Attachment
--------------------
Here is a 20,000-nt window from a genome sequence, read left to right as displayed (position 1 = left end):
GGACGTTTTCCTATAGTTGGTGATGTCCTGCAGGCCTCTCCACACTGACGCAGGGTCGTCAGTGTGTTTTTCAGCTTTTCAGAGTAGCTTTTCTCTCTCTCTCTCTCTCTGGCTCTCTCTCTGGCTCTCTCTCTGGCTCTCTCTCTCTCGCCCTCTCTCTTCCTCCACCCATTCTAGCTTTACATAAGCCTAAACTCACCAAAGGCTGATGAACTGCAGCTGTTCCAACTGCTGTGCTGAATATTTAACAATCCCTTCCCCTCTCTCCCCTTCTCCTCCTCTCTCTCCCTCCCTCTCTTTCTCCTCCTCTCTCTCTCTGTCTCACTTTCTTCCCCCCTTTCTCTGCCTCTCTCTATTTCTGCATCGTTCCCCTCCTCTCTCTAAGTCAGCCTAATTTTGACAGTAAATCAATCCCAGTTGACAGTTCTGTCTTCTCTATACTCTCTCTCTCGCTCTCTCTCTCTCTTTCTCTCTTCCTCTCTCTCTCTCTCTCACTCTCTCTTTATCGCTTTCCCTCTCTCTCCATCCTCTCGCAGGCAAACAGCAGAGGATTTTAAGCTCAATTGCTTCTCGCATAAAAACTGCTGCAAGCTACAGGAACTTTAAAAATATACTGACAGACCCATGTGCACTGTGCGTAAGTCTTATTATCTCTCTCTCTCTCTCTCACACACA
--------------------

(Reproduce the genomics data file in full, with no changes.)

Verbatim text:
Here is a 20,000-nt window from a genome sequence, read left to right as displayed (position 1 = left end):
GGACGTTTTCCTATAGTTGGTGATGTCCTGCAGGCCTCTCCACACTGACGCAGGGTCGTCAGTGTGTTTTTCAGCTTTTCAGAGTAGCTTTTCTCTCTCTCTCTCTCTCTGGCTCTCTCTCTGGCTCTCTCTCTGGCTCTCTCTCTCTCGCCCTCTCTCTTCCTCCACCCATTCTAGCTTTACATAAGCCTAAACTCACCAAAGGCTGATGAACTGCAGCTGTTCCAACTGCTGTGCTGAATATTTAACAATCCCTTCCCCTCTCTCCCCTTCTCCTCCTCTCTCTCCCTCCCTCTCTTTCTCCTCCTCTCTCTCTCTGTCTCACTTTCTTCCCCCCTTTCTCTGCCTCTCTCTATTTCTGCATCGTTCCCCTCCTCTCTCTAAGTCAGCCTAATTTTGACAGTAAATCAATCCCAGTTGACAGTTCTGTCTTCTCTATACTCTCTCTCTCGCTCTCTCTCTCTCTTTCTCTCTTCCTCTCTCTCTCTCTCTCACTCTCTCTTTATCGCTTTCCCTCTCTCTCCATCCTCTCGCAGGCAAACAGCAGAGGATTTTAAGCTCAATTGCTTCTCGCATAAAAACTGCTGCAAGCTACAGGAACTTTAAAAATATACTGACAGACCCATGTGCACTGTGCGTAAGTCTTATTATCTCTCTCTCTCTCTCTCACACACA